or How I Learned to Stop Worrying and Love the Pandemic
I thought I’d break away from my usual topics, in light of all that is going on, and share with you some of things I’m doing to try to stay sane in an insane time. My suggestions for how I try to keep my wits about me are clearly unique to my personality and situation and your mileage may vary. It is critical, though, to find ways to relax and reduce stress while we all endure this unprecedented situation — stress is the enemy of health and well-being and more likely to kill you than Covid-19. Caregivers are especially at risk from stress since we tend to experience a constant stream of demands coupled with a never-ending fear of failing. So, use my suggestions as you see fit and find your own variations that work for you. Be sure to tell me about them in the comments. Stay safe and stay healthy!
Find Ways to Relax
We all have to find ways to let go of all the insanity and stress and settle our minds. This is easier said than done but, with practice, it is achievable and will make a significant difference in your well-being. Importantly, the better you are able to manage your stress, the more success you will have helping those around you deal with theirs.
- Meditation — If you’re of my generation, you may know of meditating when it was all about becoming “transcendental” and reaching a higher consciousness. Certainly, if that’s still your practice, go for it, but if you’re new to meditation or looking to restart a practice, it’s best to start with a practice around “mindfulness.” J and I have been practicing mindful meditation for the past year using an app called “Ten Percent Happier.” The app (and its subscription service) provides courses on how to meditate, numerous guided meditations for all situations, video talks, and access to a meditation coach. I won’t go so far as to say that I’m good at this but it does make a difference when done regularly. Just the act of spending 10 or 15 minutes a day focusing on your own needs is a good step.
- Music — Now is a great time to revisit your favorite music from the past or find something new. While I lived through the vinyl years (my favorite), the 8-track years (my least favorite), the cassette years (I still have a Walkman), and the MP3 years (the worst for quality), I am thoroughly enjoying the streaming years. I feel guilty that I may not be adequately supporting my favorite artists but the convenience of streaming services such as Apple Music, YouTube Music, Pandora, etc., makes it easy to enjoy those old favorites, build playlists full of soothing tunes, and discover new artists that make you feel cool and current.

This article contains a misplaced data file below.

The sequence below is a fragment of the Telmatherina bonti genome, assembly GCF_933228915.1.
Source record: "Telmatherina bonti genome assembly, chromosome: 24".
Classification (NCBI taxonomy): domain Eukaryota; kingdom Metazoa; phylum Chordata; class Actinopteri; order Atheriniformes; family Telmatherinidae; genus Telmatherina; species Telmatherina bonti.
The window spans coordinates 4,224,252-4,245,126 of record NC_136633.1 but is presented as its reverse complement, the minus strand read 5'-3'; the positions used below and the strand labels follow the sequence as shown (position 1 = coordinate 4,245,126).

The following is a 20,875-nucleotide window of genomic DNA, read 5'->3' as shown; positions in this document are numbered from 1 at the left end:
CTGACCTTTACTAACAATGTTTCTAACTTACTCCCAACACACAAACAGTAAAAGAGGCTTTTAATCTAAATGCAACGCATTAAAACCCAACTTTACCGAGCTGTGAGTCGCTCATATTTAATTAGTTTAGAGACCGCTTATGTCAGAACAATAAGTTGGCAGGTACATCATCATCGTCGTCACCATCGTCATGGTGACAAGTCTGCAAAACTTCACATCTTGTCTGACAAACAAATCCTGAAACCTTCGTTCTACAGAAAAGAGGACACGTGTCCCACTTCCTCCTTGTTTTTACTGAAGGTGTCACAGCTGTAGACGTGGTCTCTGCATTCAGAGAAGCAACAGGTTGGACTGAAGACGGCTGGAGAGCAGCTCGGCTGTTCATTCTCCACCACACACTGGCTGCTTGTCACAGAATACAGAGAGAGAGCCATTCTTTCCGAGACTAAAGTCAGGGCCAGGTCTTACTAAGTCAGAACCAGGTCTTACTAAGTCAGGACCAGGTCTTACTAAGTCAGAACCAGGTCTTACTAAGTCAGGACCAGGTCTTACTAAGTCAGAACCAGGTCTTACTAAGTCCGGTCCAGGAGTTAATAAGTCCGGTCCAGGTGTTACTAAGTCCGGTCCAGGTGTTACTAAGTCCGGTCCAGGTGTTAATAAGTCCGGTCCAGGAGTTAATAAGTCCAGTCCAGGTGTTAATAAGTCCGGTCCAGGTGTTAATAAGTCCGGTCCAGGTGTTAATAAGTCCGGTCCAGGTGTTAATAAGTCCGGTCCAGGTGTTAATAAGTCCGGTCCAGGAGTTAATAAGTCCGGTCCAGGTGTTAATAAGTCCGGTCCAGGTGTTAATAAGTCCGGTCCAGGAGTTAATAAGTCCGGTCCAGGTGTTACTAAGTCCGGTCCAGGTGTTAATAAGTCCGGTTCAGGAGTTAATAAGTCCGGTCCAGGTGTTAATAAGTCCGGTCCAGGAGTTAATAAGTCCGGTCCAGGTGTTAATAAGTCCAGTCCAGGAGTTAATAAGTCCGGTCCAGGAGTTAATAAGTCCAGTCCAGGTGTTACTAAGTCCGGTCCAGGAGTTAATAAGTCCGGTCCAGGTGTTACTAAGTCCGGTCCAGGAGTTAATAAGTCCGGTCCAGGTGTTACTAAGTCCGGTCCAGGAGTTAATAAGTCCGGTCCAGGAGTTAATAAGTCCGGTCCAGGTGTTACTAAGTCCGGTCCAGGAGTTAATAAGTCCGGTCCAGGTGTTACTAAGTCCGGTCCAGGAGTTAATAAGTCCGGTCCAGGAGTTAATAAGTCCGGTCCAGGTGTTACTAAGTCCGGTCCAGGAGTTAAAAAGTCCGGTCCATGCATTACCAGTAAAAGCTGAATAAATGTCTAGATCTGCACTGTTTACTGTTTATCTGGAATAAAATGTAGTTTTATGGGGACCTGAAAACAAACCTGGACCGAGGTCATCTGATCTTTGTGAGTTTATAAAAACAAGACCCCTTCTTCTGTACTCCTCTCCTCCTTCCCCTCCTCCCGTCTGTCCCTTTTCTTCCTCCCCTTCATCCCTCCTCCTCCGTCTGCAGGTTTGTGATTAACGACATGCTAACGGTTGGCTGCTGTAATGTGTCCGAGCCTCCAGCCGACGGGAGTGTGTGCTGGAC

- Hobbies — If you have a hobby or an artistic endeavor that makes you happy, now is the time to spend time enjoying it. You can still order supplies online if needed and you’ll feel so much better if you can spend even 15 minutes focused on your passion. I don’t have any “true” hobbies these days but there are things that make me happy and feeling like I accomplished something such as small projects around the house or organizing and cleaning those areas in the house that are often neglected. I try not to put pressure on myself about not getting things done but when I do complete a task, I bask in the glory.
- Reading/Audio Books — There are so many good books (new and old) to read or listen to. I love to do both but I struggle with this activity because I inevitably fall asleep. My chronic sleep deprivation just negates my ability to enjoy a book. I guess the good news is that I use audio books to lull me to sleep at night, and during the day, either activity can result in a nice nap. If your partner has difficulty reading, then one good activity is to read to them. This forces me to stay awake and we get to spend some quality time together. For an advanced exercise, try Shakespeare’s Sonnets.